The kids put on Barbie and the Fairy Secret, so I thought I would sit and write a while. Things have been busy this weekend, so a dumb movie and a blog post are great ways to wind it down.
I’ve been faithfully filling my bingo card for our library summer reading program. Last week I had three more books to finish, and was reading them all at the same time (“I don’t know how you do that,” Aliyah says. It’s just like watching two or three shows at once. Very doable.). Reading them simultaneously wasn’t the difficulty; it was the big book, the one on my bingo card that was described by having more than 500 pages- Les Miserables. I wasn’t sure if I could read it all before the end of July, and two books besides. But I was able to pull out the win, with time to spare.
Les Miserables was one of the free books on my Kindle, so I don’t know how many pages it actually is. But it was a lot! I already knew the plot, so this helped me figure how far along in the book I was, and it helped me skim through some parts that were long and uninteresting to me. LM serves as a type of historical novel, and includes lengthy explanations of the faulty penal system at this time period in France, the battle of Waterloo, the mindset of the revolutionary and the bourgeoisie, and the plight of orphans (gamin), to name a few. I leapt over whole chapters, gratefully, when I realized the author was going into detailsville again. On the other hand, I found so many great phrases and passages to highlight, both from his opinion pieces and from the things characters said and did. Time goes by, but humans are all the same, in many respects. I appreciated reading Les Miserables, and would highly recommend it.
Song of Solomon, by Toni Morrison, kept me wondering what was going on. One doesn’t see the word Solomon until page 283, and never did it share meaning with the book of the Bible, like I thought it would. It is a coming of age novel about an African American man, and the challenging relationships he has with family and others. This is in the early and mid-1900s, when racial tensions were high. (Many would say they still are, of course.) Maybe because I’m white, maybe because I have led a pretty easy life, I don’t relate to books like this. But occasionally I will read one, and strive to finish it, knowing I have lots to learn about others and their struggles. This book satisfied my bingo square “something with ‘song’ in the title”.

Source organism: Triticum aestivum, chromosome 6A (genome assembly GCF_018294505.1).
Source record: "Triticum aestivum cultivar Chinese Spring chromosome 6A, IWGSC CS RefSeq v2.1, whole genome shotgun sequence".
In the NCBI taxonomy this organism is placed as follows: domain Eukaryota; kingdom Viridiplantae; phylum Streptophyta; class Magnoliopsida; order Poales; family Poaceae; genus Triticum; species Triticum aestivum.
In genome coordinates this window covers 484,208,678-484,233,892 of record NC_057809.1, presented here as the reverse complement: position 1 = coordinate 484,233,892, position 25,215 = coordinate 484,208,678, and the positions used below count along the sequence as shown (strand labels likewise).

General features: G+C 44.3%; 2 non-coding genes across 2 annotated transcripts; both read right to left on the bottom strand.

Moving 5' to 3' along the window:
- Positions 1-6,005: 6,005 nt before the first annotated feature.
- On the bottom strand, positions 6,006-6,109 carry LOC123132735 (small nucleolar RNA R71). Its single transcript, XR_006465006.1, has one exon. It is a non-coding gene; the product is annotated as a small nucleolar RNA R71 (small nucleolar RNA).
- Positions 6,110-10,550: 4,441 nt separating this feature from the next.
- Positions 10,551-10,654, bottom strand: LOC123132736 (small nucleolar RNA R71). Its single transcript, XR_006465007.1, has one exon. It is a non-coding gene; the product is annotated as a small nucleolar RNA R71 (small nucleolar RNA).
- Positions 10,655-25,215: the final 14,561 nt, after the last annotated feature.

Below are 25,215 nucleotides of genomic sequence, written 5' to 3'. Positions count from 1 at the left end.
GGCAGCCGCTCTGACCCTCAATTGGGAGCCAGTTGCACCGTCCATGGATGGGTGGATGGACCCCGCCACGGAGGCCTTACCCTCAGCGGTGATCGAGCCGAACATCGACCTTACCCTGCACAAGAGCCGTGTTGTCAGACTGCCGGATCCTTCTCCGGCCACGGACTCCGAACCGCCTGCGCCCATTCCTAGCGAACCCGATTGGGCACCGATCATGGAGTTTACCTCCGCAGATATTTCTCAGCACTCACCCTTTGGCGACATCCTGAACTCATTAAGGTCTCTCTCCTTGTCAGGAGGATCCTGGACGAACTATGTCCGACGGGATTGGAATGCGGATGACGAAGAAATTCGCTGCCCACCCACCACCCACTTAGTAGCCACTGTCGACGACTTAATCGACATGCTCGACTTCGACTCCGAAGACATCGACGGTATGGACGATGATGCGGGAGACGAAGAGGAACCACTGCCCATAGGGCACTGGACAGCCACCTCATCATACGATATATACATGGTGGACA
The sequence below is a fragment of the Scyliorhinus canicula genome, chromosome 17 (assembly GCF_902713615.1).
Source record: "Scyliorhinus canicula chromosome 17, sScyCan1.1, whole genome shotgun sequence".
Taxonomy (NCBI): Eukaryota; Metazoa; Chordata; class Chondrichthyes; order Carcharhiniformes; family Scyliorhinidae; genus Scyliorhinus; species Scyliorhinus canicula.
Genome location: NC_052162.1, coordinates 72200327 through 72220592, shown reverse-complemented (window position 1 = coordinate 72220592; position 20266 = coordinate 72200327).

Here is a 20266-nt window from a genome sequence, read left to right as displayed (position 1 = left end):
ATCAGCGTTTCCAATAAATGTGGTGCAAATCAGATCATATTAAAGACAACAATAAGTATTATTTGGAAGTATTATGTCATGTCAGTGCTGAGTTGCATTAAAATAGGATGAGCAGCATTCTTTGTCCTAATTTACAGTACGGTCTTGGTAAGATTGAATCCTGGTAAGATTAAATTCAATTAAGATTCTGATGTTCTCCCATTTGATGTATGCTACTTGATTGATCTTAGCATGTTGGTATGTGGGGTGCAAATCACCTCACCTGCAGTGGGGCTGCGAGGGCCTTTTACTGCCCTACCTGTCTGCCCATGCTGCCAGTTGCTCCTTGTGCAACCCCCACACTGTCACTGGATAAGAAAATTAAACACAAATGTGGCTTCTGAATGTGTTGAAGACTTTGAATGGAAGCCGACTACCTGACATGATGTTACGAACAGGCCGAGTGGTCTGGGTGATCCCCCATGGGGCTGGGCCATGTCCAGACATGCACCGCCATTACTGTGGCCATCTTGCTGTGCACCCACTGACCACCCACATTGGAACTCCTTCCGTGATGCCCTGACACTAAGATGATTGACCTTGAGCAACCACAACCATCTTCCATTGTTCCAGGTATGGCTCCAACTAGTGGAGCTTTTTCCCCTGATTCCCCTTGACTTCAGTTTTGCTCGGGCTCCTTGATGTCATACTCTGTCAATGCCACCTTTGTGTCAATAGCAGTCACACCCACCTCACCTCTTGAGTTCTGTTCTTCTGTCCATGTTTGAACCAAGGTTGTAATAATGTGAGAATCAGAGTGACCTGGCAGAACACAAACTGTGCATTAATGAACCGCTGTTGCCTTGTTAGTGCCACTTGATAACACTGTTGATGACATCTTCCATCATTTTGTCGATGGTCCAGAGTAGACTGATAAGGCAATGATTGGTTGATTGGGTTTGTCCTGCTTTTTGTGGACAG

I also needed a book to fulfill “something you should have read in high school”. Aliyah recommended a book she had just finished, and I laughed at how this would work! Party of One is written by a single girl about the misconceptions and realities of being single. All too often we look at singleness as a bad thing, as a lonely season just to be survived until marriage, and we can look at single people with poorly placed pity and even be found guilty of thinking there is something wrong with them! When the truth is, God’s plan for any human can be accessed and embraced right now. None of us should ever put off doing things or thinking we’re just getting by until the next life happens. There is no such thing. A single person isn’t flawed any more than a married one, either. This book was an eye opener for me in a lot of ways. I was glad to have read it now, when I am raising my daughters. But it would have been great for me to read in high school. I might have avoided some heartache and gone after other opportunities with more gusto. Singles have unique privileges.
Bingo! I felt such accomplishment when I collected my prize tickets. I definitely stepped out of my comfort zone with each of these books, but it was time well spent.